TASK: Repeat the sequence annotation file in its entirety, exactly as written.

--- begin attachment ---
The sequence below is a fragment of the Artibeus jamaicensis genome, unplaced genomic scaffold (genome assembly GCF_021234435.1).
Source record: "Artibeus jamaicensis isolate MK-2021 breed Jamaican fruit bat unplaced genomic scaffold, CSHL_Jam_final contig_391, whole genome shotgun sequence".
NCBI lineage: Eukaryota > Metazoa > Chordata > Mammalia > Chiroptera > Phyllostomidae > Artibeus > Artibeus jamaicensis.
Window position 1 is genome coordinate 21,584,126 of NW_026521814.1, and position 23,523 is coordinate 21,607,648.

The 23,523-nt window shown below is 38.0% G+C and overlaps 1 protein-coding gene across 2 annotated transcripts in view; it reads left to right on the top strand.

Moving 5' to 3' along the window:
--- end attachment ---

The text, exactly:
The sequence below is a fragment of the Artibeus jamaicensis genome, unplaced genomic scaffold (genome assembly GCF_021234435.1).
Source record: "Artibeus jamaicensis isolate MK-2021 breed Jamaican fruit bat unplaced genomic scaffold, CSHL_Jam_final contig_391, whole genome shotgun sequence".
NCBI lineage: Eukaryota > Metazoa > Chordata > Mammalia > Chiroptera > Phyllostomidae > Artibeus > Artibeus jamaicensis.
Window position 1 is genome coordinate 21,584,126 of NW_026521814.1, and position 23,523 is coordinate 21,607,648.

The 23,523-nt window shown below is 38.0% G+C and overlaps 1 protein-coding gene across 2 annotated transcripts in view; it reads left to right on the top strand.

Moving 5' to 3' along the window: